Keeping a close eye on near-sightedness

The World Health Organisation predicts that by the year 2050, half the world’s population will be affected by myopia.

The incidence of myopia is increasing in many countries with the greater concern that even a moderate level of myopia is associated with a greater risk of developing blinding eye diseases such as myopic macular degeneration, retinal detachment and glaucoma. Our research in Western Australia over the last decade has shown that myopia rates are between 20-30% (Raine Eye Healthy Aging Study). These rates are higher than those found a generation earlier in the Melbourne (Visual Impairment Project and Blue Mountains Eye Study).

Our outdoor lifestyle may be keeping myopia rates down in Australia, but there is considerable concern that the COVID-19 lockdowns of 2020 will create a surge in myopia in school children over the coming decade.

Although we know that spending too much time inside can increase a person’s risk of developing myopia, we still don’t know exactly what causes myopia. To determine the very early changes in the eye that occur before myopia can be detected, we plan to study the eyes of preschool children who are part of the ORIGINS project based here in Perth. Once we have proven treatments, research from the ORIGINS project will enable us to know which children need to be examined more often and when we need to initiate treatments to prevent or treat myopia.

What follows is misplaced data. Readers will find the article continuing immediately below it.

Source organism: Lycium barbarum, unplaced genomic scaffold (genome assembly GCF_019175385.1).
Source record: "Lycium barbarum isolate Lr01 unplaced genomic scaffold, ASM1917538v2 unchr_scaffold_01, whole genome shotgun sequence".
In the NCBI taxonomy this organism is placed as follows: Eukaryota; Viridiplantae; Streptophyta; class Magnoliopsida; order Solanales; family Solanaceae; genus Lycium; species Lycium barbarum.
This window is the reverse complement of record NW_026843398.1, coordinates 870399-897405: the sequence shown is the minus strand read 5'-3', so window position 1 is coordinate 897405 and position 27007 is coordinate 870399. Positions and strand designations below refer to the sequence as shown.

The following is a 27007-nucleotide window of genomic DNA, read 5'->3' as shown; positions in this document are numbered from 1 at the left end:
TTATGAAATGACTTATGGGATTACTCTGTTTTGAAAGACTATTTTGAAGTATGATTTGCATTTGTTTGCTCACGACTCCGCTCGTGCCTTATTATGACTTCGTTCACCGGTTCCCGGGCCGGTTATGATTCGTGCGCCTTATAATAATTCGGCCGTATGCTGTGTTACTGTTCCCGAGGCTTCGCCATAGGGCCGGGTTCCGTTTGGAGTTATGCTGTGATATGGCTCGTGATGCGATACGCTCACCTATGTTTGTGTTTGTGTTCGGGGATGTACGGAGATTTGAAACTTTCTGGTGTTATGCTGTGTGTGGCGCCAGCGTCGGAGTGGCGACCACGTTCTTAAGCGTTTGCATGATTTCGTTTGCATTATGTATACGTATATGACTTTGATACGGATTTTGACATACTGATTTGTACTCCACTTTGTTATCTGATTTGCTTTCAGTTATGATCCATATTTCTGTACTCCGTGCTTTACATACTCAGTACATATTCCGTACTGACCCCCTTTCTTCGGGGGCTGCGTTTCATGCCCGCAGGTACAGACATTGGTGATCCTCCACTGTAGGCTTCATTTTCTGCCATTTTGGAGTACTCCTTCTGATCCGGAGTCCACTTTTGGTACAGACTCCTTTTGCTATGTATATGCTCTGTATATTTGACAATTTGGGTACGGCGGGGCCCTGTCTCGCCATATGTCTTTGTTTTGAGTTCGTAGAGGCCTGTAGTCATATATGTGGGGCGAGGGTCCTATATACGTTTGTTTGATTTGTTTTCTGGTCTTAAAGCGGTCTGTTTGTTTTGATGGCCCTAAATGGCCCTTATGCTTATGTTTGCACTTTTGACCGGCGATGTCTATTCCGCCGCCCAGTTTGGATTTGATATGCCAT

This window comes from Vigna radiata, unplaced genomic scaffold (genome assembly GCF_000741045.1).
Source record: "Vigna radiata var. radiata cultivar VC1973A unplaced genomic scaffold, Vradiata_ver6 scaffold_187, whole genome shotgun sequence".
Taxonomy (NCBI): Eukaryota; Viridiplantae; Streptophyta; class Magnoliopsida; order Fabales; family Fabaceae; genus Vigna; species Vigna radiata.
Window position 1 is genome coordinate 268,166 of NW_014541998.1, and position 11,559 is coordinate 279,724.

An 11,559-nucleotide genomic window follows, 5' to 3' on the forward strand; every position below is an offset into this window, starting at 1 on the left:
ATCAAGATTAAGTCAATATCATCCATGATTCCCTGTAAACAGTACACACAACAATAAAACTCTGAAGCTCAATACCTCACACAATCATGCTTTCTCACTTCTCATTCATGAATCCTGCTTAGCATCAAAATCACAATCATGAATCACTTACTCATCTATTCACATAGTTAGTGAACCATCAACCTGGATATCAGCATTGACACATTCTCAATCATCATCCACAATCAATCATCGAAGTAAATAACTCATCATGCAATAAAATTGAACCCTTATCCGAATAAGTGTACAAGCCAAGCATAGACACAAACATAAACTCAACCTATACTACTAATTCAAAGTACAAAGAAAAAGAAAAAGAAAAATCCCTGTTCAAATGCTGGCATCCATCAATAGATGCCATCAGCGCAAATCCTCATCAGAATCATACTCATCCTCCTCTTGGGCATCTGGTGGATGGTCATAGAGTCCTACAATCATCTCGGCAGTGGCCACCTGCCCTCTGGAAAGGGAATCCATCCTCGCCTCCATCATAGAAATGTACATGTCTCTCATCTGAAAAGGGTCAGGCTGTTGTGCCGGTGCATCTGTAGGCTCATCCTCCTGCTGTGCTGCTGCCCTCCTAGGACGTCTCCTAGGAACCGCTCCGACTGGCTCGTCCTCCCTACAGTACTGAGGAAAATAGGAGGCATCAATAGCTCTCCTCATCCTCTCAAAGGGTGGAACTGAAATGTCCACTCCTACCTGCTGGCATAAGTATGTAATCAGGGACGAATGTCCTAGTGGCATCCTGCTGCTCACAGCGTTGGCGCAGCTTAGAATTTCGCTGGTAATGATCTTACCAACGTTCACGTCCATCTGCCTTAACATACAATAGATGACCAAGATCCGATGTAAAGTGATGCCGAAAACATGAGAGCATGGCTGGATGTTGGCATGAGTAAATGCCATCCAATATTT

The Lions Eye Institute recognises that myopia is a major contemporary health issue that develops in childhood and has lifelong consequences. We are committed to expanding and combining our myopia-related research to form a myopia discovery and treatment platform. We already have the essential and established building blocks:

  • Well established myopia gene discovery research program
  • Well-established and ongoing surveys of children and young adults clarifying the environmental risk factors
  • Emerging skills in genetically modified zebrafish studies where environment and genes are modified to study impact on the eye and potential new therapies
  • Experience in clinical trials for myopia therapies -WA ATOM study.

Approximately one in four Western Australia adults have myopia with this figure surely increasing without our action.

Myopia research is required now, to prevent people losing vision in the future.

Download our myopia research factsheet

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